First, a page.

The Dallas Museum of Art will be open July 4 until 5 p.m., then closed during the evening. The Perot Museum is also open July 4, and you can still get admission tickets online (278 left as of last week). The George W. Bush Presidential Library and Museum and the Sixth Floor Museum are open as well.

A Star-Spangled Spectacular (July 4). Join the Dallas Wind Symphony at the Meyerson as they wish America the grandest of birthdays with indoor fireworks, a salute to our armed forces, themed snacks, and an impressive collection of tunes from the American songbook. Expect a surprise appearance from everyone’s favorite musical patriot, John Philip Sousa. (We’re told it’s just a costume, but we like to imagine it’s The Conducting Dead.)

Fourth_headers_4

The Libertine’s Fifth Annual Brass Knuckle Corn Dog Beat Down (July 4). Eek. If you have what it takes to consume as many corn dogs as possible in 15 minutes (an iron will and an iron gut, presumably), you can enter this crazy-gross competition. It’s free to enter, but your registration must be confirmed by 5 p.m. (consumption starts promptly at 7 p.m.). However, get there as early as 11 a.m. for a patriotic afternoon of drinking and getting dunked. (In a dunk tank, obviously.)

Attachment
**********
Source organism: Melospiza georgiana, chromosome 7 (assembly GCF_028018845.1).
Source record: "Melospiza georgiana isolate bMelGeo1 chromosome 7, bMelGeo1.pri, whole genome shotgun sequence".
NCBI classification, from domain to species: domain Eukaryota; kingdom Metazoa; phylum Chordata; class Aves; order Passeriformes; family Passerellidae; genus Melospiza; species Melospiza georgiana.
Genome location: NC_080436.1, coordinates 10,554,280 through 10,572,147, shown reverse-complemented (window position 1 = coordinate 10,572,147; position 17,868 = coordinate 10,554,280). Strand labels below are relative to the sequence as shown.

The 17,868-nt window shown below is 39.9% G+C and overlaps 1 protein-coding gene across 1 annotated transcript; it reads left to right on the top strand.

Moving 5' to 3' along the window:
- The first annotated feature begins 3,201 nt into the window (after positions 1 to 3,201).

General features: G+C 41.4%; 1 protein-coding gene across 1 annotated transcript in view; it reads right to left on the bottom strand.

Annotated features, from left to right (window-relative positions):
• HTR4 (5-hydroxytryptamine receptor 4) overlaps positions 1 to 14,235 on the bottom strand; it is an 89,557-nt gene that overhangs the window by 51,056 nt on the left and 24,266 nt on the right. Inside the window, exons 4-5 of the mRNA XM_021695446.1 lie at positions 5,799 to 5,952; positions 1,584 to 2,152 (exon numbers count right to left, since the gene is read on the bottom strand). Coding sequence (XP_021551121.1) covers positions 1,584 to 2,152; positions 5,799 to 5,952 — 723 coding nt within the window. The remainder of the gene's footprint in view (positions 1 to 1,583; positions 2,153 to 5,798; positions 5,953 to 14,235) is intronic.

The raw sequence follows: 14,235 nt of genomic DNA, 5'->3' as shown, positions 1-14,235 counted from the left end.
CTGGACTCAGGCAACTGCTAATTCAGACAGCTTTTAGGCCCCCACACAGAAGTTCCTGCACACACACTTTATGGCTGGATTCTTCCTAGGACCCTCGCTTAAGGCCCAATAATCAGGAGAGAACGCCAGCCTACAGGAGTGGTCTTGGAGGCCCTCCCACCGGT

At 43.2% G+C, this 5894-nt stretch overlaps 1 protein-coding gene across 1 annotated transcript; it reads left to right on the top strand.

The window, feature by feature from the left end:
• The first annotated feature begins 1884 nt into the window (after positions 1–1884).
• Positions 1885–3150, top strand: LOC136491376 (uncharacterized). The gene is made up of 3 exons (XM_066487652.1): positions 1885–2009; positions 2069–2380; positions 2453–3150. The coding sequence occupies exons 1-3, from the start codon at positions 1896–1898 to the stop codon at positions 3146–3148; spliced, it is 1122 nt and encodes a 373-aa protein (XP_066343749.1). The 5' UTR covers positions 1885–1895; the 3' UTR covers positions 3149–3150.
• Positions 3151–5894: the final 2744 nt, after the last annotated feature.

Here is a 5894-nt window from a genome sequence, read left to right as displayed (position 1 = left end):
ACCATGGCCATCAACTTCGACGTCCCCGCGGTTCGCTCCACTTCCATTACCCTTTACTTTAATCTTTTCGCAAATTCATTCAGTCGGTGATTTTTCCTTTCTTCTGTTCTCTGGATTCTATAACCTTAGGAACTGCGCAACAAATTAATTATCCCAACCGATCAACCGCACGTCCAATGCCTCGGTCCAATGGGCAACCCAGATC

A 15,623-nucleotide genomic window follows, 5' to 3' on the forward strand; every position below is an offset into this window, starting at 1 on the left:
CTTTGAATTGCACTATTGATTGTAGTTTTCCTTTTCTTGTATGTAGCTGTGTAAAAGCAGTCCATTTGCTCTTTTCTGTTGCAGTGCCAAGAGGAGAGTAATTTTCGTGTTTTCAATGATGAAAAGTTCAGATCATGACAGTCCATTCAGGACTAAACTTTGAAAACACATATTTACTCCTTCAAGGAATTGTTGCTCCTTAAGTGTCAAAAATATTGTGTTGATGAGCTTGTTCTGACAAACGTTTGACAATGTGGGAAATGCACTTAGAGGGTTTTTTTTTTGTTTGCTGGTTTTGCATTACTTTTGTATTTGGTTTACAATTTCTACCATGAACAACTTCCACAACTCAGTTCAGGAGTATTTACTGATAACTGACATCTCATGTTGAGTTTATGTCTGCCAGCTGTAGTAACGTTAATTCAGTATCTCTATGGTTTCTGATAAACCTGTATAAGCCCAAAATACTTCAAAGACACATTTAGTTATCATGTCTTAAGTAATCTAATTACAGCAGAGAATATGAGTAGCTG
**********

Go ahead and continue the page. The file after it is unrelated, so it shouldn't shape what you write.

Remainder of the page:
Independence Day Smoke Out at Holy Grail Pub (July 5-7). This Plano favorite always does this holiday right—good beer and lots of smoked meats. Take your pick of beef short ribs, house-made hot dogs, beer can chicken, or bacon-injected brisket, and wash it down with special tappings of Oskar Blues G’Knight (Friday) and Anderson Valley Summer Solstice (Saturday).

Fourth of July at the Old Monk (July 3 & 4). D’s official drinking establishment is offering $5 margs and swirls, plus $7 beeritas.

Celebrations at Idle Rich Pub (July 3 & 4). Wednesday, get a sandwich and a premium pint for 10 bucks (all day, 3 p.m.-2 a.m.). Both Wednesday and Thursday, 22 oz. Paulaner beers are $6, and so are all the summer beers.

Fourth of July at Blackfriar (July 3 & 4). The Old Monk’s cousin is also doing $5 margs and swirls and $7 beeritas, as well as $6 summer beers.

BarBelmont (July 4). No specials, just the regular old amazing views of the city skyline from the bar patio. The bar is open from 3 p.m. to midnight, and there will be a taco stand.

Red, White, and Boom! at The Dram (July 3). DJ Justin Bell spins, and there are drink and bottle specials all night.